BLOW THE WHISTLE? Advice for Would-Be Church and Ministry Whistleblowers


Stephen Martin Kohn, founder of the National Whistleblower Center, has written a helpful book for church and ministry employees that have witnessed fraud and wish to take their concerns public.

The New Whistleblower’s Handbook goes step-by step from collecting evidence to filing a lawsuit in court.

The book is filled with fascinating insights which can explain why fraud is rampant in Fortune 500 companies, government agencies and even religious organizations.

An Institute of Internal Auditors “survey revealed that 49 percent of auditors were told ‘not to perform audit work in high-risk areas,’ while another 32 percent were ‘directed to work in low-risk areas so an executive could investigate or retaliate against another individual.’” In other words, auditors are told to look the other way in many cases and to help employers look for (miniscule?) dirt on disliked employees.

Is it possible ministry auditors such as Stanfield and O’Dell or Chitwood & Chitwood also fail to properly audit “high risk areas”?  They represent some of the people we investigate for lavish lifestyles.  We have our eyes on you.

One amazing fact in the book is that “tipsters” uncover more fraud than professional auditors and law enforcement combined.

A 2007 “PricewaterhouseCoopers study credited ‘tipsters’ or whistleblowers with uncovering 43 percent of frauds.”

Collecting Evidence

At Trinity Foundation, we have observed multiple cases where courts refused to take a case because evidence was improperly obtained. The New Whistleblower’s Handbook gives practical warnings on how to avoid this pitfall.

“If the whistleblower knows about the existence of supporting evidence, but cannot lawfully obtain that information, the IRS suggests that the whistleblower ‘should describe these documents and identify their location to the best of his or her ability.’”  By doing so, “the IRS can lawfully obtain it through a subpoena or other legal means.”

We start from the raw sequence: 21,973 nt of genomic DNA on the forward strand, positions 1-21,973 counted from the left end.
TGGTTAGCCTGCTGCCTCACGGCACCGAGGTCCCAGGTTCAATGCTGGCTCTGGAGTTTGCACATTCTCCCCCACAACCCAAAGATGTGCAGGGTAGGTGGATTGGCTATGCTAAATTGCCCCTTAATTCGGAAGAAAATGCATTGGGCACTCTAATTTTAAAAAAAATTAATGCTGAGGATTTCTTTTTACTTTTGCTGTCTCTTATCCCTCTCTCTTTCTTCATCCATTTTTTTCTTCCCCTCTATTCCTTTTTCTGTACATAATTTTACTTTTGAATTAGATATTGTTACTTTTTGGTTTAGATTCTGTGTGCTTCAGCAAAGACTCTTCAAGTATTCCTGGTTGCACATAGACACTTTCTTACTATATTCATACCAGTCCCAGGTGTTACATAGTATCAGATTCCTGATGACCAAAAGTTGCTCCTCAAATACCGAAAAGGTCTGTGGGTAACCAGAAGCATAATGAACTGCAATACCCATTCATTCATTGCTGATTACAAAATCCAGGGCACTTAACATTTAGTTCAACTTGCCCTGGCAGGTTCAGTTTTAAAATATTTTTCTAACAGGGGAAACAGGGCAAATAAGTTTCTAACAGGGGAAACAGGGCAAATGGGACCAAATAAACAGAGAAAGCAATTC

Know the Law

Federal whistleblower laws were mostly written to address fraud committed by government employees, government contractors and publicly traded companies along with environmental issues and occupational safety concerns.

While churches and ministries are generally not covered by these federal laws, there are states laws that protect private employees. Author Stephen Kohn notes, “Some states are better than their federal counterparts, while others can best be described as pathetic.”

FindLaw has a summary of each state’s whistleblower protections.  As an example, FindLaw reports, “California whistleblower laws protect both public and private employees (not all states do), while instances of retaliation may also be charged as crimes.”

Be Aware of Deadlines

Whistleblowers that procrastinate in filing a complaint, may sabotage their attempt to address their concerns or obtain justice.

Kohn writes, “Complying with the statute of limitations is particularly relevant in whistleblower cases. First, some of the limitations periods are very short. The periods are measured in days, not years.”

Nondisclosure Agreements

When Senator Grassley launched an inquiring into alleged tax abuses at six TV ministries, televangelists Kenneth Copeland and Paula White warned former employees to not speak to Senate investigators or they would be in violation of nondisclosure agreements.

The New Whistleblower’s Handbook addresses this issue. “But there is good news concerning restrictive employment agreements. Any employer who requires an employee to sign an agreement not to disclose potential crimes to the government is in violation of numerous laws, including the Securities Exchange Act and the federal obstruction of justice laws.

The New Whistleblower’s Handbook is a timely book for future whistleblowers. We highly recommend it.


We have plenty of experience in reporting our findings to the authorities and may be able to help you move your case forward.  We have been maintaining people’s confidentiality and privacy for decades–214-827-2625.